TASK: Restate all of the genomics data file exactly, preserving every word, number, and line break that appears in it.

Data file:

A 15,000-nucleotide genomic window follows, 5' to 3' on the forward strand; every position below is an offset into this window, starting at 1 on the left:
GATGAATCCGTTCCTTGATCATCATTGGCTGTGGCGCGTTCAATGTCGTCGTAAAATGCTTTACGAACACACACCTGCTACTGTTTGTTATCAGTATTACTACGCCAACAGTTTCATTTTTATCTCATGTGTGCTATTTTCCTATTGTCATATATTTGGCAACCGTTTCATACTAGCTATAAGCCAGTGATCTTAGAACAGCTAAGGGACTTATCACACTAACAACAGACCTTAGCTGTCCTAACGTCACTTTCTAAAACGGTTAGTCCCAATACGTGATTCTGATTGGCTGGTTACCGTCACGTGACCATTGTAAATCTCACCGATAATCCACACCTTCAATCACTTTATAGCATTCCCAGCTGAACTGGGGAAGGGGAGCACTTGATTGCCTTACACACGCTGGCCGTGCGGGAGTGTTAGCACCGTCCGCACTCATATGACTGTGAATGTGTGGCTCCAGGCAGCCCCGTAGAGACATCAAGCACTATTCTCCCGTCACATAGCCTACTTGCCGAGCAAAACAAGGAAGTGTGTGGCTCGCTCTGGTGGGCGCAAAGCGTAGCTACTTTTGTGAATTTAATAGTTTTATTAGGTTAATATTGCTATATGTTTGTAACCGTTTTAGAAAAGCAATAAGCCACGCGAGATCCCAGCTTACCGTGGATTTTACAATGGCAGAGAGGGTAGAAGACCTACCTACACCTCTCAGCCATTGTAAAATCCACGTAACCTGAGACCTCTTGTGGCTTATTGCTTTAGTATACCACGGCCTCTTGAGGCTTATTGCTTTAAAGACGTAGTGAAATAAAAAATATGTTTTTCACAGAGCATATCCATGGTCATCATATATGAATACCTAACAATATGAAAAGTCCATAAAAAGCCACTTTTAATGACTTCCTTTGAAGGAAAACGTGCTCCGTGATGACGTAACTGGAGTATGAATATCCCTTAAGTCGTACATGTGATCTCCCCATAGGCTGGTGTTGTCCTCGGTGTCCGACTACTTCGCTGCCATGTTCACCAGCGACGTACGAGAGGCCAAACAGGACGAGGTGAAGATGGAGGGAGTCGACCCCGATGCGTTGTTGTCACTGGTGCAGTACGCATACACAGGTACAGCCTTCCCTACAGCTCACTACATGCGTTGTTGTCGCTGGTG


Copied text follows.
A 15,000-nucleotide genomic window follows, 5' to 3' on the forward strand; every position below is an offset into this window, starting at 1 on the left:
GATGAATCCGTTCCTTGATCATCATTGGCTGTGGCGCGTTCAATGTCGTCGTAAAATGCTTTACGAACACACACCTGCTACTGTTTGTTATCAGTATTACTACGCCAACAGTTTCATTTTTATCTCATGTGTGCTATTTTCCTATTGTCATATATTTGGCAACCGTTTCATACTAGCTATAAGCCAGTGATCTTAGAACAGCTAAGGGACTTATCACACTAACAACAGACCTTAGCTGTCCTAACGTCACTTTCTAAAACGGTTAGTCCCAATACGTGATTCTGATTGGCTGGTTACCGTCACGTGACCATTGTAAATCTCACCGATAATCCACACCTTCAATCACTTTATAGCATTCCCAGCTGAACTGGGGAAGGGGAGCACTTGATTGCCTTACACACGCTGGCCGTGCGGGAGTGTTAGCACCGTCCGCACTCATATGACTGTGAATGTGTGGCTCCAGGCAGCCCCGTAGAGACATCAAGCACTATTCTCCCGTCACATAGCCTACTTGCCGAGCAAAACAAGGAAGTGTGTGGCTCGCTCTGGTGGGCGCAAAGCGTAGCTACTTTTGTGAATTTAATAGTTTTATTAGGTTAATATTGCTATATGTTTGTAACCGTTTTAGAAAAGCAATAAGCCACGCGAGATCCCAGCTTACCGTGGATTTTACAATGGCAGAGAGGGTAGAAGACCTACCTACACCTCTCAGCCATTGTAAAATCCACGTAACCTGAGACCTCTTGTGGCTTATTGCTTTAGTATACCACGGCCTCTTGAGGCTTATTGCTTTAAAGACGTAGTGAAATAAAAAATATGTTTTTCACAGAGCATATCCATGGTCATCATATATGAATACCTAACAATATGAAAAGTCCATAAAAAGCCACTTTTAATGACTTCCTTTGAAGGAAAACGTGCTCCGTGATGACGTAACTGGAGTATGAATATCCCTTAAGTCGTACATGTGATCTCCCCATAGGCTGGTGTTGTCCTCGGTGTCCGACTACTTCGCTGCCATGTTCACCAGCGACGTACGAGAGGCCAAACAGGACGAGGTGAAGATGGAGGGAGTCGACCCCGATGCGTTGTTGTCACTGGTGCAGTACGCATACACAGGTACAGCCTTCCCTACAGCTCACTACATGCGTTGTTGTCGCTGGTG